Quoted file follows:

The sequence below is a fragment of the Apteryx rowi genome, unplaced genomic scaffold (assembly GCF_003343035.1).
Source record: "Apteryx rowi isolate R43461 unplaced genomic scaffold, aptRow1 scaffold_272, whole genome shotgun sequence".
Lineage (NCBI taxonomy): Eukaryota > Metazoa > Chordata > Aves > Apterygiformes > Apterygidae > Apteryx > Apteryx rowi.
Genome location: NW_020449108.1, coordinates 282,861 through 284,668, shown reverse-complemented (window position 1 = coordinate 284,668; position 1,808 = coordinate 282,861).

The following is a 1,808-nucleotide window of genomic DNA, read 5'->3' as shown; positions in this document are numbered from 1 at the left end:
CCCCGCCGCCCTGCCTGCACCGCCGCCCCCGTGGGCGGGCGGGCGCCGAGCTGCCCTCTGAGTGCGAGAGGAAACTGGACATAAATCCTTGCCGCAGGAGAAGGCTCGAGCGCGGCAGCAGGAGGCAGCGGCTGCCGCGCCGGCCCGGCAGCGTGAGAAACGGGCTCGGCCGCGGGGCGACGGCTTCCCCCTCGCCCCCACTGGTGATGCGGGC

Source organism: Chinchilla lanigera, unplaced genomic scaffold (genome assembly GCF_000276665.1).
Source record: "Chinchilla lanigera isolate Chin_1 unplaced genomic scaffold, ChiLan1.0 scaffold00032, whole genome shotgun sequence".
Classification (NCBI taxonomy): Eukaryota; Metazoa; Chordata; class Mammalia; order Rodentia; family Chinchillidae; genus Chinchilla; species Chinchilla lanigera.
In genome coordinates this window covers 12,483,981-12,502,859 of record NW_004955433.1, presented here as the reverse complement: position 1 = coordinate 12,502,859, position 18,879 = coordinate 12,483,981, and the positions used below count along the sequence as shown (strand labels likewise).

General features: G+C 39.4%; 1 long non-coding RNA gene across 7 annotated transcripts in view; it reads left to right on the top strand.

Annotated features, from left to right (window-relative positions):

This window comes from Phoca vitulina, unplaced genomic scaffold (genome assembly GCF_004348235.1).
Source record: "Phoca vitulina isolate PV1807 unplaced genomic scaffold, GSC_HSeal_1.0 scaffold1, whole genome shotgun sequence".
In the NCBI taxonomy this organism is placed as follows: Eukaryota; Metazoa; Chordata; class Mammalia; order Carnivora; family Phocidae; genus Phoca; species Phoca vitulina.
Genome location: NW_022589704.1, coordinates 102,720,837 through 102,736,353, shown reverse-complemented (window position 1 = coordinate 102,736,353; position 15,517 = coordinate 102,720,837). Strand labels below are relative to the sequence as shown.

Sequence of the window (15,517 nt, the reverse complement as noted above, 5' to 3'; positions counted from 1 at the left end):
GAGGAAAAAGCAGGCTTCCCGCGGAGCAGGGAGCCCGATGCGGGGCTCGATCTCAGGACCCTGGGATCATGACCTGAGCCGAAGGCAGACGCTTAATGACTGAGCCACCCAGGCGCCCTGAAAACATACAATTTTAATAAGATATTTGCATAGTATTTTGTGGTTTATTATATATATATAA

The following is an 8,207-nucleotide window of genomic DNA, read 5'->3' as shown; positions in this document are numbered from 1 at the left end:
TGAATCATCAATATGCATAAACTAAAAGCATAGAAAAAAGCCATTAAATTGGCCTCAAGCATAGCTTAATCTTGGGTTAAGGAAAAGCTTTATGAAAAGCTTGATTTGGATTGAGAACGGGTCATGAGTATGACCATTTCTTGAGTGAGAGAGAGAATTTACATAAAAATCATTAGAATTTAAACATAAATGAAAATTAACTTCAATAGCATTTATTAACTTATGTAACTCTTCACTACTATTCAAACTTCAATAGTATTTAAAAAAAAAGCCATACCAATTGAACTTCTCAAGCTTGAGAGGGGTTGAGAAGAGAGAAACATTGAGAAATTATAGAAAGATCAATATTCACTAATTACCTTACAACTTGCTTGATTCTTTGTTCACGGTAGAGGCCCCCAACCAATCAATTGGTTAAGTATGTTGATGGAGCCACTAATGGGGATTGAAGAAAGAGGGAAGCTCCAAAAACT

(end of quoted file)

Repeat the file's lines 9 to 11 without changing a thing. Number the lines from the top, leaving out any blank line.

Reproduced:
Classification (NCBI taxonomy): Eukaryota; Metazoa; Chordata; class Mammalia; order Rodentia; family Chinchillidae; genus Chinchilla; species Chinchilla lanigera.
In genome coordinates this window covers 12,483,981-12,502,859 of record NW_004955433.1, presented here as the reverse complement: position 1 = coordinate 12,502,859, position 18,879 = coordinate 12,483,981, and the positions used below count along the sequence as shown (strand labels likewise).

General features: G+C 39.4%; 1 long non-coding RNA gene across 7 annotated transcripts in view; it reads left to right on the top strand.